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Health Sciences Subject Guide: Evaluating Sources and Research

Evaluating Sources

Evidence Based Medicine

Evidence-based medicine

Evidence-based medicine   is defined as "the consistent use of current best evidence derived from published clinical and epidemiologic research in management of patients, with attention to the balance of risks and benefits of diagnostic tests and alternative treatment regimens, taking account of each patient’s unique circumstances, including baseline risk, co-morbid conditions and personal preferences".2

In clinical practice, evidence-based medicine means integrating clinical experience with the best available external clinical evidence from systematic research. The approach was primarily developed in Canada by Dr. David Sackett and others at McMaster University during the 1970s, and is now recognized as a key foundation of medical practice.3 Sackett described evidence-based medicine as the process of finding relevant information in medical literature to address a specific clinical problem, the application of simple rules of science and common sense to determine the validity of the information, and the application of the information to the clinical question. The aim was to ensure that patient care is based on evidence derived from the best available studies. Sackett argued that the "art of medicine" lies in taking the results of several sources of evidence and interpreting them for the benefit of individual patients: the opposite of what he called "cookbook medicine." The approach has subsequently been applied beyond clinical medicine to propose, for example, evidence-based public health and evidence-based policy-making.

Mnemonic: The 5 As of evidence-based medicine

Here is a sequence that a clinician may follow in applying evidence-based medicine in deciding how to handle a challenging clinical case:

Assess: Recognize and prioritize problems.

Ask: Construct clinical questions that facilitate efficient searching for evidence.

Acquire: Gather evidence from quality sources.

Appraise: Evaluate evidence for its validity, importance, and usefulness.

Apply: Apply to individuals taking account of patient’s preferences and values.

For more information on the 5 As, please visit: and

”Evidence-based medicine..” AFMC Primer on Population Health, The Association of Faculties of Medicine of Canada Public Health Educators’ Network, (Accessed September 24, 2015). License: Creative Commons BY-NC-SA


Evidence Base Resources

A link to the United States Cochrane Center (USCC) for additional evidence based resources:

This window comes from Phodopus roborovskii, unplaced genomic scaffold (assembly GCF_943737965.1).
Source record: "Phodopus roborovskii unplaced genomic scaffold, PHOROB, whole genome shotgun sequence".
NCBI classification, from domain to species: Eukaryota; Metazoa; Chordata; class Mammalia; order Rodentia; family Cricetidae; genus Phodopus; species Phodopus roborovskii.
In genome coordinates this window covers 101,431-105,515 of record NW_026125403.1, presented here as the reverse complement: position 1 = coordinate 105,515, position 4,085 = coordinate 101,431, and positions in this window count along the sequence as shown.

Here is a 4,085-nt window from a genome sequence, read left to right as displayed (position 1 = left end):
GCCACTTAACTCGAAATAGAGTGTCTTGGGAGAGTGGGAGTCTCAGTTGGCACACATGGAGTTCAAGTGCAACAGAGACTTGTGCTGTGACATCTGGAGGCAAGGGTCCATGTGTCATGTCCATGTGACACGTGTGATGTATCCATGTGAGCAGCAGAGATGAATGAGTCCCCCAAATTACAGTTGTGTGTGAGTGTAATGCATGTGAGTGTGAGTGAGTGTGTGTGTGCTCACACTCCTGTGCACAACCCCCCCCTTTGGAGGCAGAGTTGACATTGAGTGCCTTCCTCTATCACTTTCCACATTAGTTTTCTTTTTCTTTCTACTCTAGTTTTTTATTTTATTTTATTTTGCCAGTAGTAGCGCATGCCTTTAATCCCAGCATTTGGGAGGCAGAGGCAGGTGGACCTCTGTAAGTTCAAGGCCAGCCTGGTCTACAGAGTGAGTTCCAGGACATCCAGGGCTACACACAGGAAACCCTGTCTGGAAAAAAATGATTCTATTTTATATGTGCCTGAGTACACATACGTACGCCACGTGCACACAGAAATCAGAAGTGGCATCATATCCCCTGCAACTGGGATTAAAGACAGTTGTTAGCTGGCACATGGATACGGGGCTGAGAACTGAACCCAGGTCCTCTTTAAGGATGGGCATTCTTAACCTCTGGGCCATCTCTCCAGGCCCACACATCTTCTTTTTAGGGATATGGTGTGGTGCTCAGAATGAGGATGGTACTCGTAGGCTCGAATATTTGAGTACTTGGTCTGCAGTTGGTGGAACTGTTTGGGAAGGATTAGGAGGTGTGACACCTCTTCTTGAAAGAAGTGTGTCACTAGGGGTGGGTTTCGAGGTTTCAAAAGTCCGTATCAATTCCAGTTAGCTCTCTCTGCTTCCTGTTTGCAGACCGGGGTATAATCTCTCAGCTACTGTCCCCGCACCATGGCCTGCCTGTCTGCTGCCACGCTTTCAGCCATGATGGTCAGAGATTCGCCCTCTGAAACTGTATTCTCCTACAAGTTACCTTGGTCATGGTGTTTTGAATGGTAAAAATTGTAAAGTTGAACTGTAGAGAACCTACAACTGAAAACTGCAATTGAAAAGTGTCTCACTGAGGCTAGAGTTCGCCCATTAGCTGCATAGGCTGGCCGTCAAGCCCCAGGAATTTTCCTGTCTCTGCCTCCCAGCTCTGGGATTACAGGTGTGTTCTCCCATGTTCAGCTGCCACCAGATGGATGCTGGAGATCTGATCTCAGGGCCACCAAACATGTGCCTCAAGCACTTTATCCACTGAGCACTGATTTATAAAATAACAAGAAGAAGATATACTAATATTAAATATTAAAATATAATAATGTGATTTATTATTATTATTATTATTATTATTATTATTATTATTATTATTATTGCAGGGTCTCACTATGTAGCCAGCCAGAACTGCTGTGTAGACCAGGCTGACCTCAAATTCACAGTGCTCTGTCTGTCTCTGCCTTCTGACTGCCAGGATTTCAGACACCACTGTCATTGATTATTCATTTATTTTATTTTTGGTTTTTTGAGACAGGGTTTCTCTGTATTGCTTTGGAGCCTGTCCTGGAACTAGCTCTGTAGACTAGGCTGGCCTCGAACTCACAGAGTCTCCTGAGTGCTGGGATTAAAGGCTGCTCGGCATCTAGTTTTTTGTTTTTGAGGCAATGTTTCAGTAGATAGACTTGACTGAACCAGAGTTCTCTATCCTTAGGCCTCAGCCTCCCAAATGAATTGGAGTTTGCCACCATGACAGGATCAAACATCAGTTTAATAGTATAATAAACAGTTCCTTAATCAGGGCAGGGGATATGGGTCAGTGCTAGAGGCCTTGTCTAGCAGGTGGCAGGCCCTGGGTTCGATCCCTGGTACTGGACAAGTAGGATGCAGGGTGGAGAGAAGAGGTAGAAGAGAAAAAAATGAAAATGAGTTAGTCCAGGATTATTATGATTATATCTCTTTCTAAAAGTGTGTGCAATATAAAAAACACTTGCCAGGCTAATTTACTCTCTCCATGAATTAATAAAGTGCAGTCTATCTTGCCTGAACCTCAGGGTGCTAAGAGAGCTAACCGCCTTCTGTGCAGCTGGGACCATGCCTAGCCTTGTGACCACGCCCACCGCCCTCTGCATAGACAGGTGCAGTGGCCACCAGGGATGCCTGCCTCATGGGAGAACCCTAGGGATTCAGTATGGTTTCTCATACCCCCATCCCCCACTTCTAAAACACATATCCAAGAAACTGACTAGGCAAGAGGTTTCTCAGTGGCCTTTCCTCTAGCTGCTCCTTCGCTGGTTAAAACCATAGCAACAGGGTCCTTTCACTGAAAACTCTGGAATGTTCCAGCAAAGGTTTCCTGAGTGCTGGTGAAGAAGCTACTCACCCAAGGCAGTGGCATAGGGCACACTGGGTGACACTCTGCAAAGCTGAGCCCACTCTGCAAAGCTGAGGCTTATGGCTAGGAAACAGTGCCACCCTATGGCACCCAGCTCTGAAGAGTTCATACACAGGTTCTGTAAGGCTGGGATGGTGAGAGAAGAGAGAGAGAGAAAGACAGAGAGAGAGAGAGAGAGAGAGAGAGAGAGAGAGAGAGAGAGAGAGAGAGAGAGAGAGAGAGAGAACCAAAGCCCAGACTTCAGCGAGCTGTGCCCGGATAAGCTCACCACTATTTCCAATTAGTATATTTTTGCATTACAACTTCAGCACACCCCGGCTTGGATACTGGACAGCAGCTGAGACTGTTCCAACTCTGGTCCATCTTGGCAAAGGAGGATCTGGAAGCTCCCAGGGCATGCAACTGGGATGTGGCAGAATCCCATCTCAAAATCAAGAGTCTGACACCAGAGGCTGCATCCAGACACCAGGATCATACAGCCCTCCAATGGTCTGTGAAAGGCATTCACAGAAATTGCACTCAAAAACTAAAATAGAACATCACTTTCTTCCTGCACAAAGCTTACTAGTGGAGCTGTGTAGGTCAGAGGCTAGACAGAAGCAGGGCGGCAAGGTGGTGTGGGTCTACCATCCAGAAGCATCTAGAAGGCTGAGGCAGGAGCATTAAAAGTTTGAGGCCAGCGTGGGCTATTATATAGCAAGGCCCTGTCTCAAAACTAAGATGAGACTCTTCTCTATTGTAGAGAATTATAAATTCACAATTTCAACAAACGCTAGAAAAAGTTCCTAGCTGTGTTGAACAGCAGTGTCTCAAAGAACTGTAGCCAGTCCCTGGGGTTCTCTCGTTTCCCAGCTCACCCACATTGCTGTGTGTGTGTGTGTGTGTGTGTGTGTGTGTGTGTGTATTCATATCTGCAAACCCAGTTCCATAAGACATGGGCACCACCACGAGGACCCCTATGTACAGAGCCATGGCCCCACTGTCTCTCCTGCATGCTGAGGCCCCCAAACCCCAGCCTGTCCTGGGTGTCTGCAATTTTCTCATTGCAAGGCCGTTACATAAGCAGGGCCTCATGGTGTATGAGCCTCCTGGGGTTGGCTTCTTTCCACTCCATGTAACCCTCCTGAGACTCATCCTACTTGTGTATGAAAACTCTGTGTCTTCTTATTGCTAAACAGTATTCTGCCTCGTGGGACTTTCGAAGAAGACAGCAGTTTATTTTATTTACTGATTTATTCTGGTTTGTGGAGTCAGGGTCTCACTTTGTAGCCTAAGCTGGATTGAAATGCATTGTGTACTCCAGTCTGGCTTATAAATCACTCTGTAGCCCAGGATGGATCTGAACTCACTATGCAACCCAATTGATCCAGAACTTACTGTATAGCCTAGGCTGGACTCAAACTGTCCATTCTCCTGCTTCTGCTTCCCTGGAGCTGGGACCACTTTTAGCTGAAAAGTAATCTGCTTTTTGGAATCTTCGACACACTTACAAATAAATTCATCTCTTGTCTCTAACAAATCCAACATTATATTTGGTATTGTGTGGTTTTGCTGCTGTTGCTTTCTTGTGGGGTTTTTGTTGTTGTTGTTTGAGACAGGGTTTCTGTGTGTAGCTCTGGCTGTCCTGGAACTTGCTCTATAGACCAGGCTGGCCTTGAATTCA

Is it a Peer-reviewed Journal or Not?

A few pointers to help with your decision...

Peer Reviewed Journals are sometimes called:

  • Scholarly
  • Juried
  • Refereed
  • Trade Publications/Professional Publications
  • Articles submitted to editorial or review board
  • Review masthead

Audience is usually:

  • Researchers
  • College Students & Professors

Appearance of a journal for Your Profession is very different than others, rather than black and white pages, you will encounter:

  • Advertisements
  • Color pictures

Purpose for the articles can be:

  • Original Research
  • Review of Literature
  • Experimentation
  • Methodology
  • Theory

Format of Articles will typically include:

  • Abstract
  • Keywords
  • Introduction/Statement of Purpose or Problem
  • Lit. Review
  • Methodology
  • Results
  • Conclusion/Recommendations
  • References

Other ways to determine peer reviewed material:

  • Information provided in the print journal about the publisher and the author(s)
    • Publisher information is at the front or the back of the journal - this is the masthead)
    • The author(s) information will be on the article, typically on the front page or the last page of the article
  • Information on the publishers' website(s)


Scientific Research Table

Appraising scientific evidence: qualitative versus quantitative research

Medical knowledge is derived from a combination of qualitative and quantitative research. Qualitative research refers to the use of non-numerical observations to answer "Why?" questions, while quantitative methods use data that can be counted or converted into numerical form to address "How?" questions. As summarized in Table 5.2, each approach serves a different purpose, so most researchers view the two as complementary and accept a "mixed methods" approach.

Table 5.2: Comparison of qualitative and quantitative research methods

Qualitative research

Quantitative research

Generates hypotheses

Tests hypotheses

Is generally inductive (works from the particular instance to the general conclusion)

Is generally deductive (works from the general theory to the particular explanation)

Focuses on studying the range of ideas; sampling approach provides representative coverage of ideas or concepts

Focuses on studying the range of people; sampling provides representative coverage of people in the population

Answers "why?" and "what does it mean?" questions

Answers "what?", "how much?" and "how many?" questions

Captures rich, contextual, and detailed information from a small number of participants

Provides numeric estimates of frequency, severity, and associations from a large number of participants

Example of a study question: What is the experience of being treated for breast cancer?

Example of a study question: Does treatment for breast cancer reduce mortality and improve quality of life?



”Appraising Scientific Evidence:  qualitative versus quantitative research.” AFMC Primer on Population Health, The Association of Faculties of Medicine of Canada Public Health Educators’ Network, (Accessed September 17, 2015). License: Creative Commons BY-NC-SA

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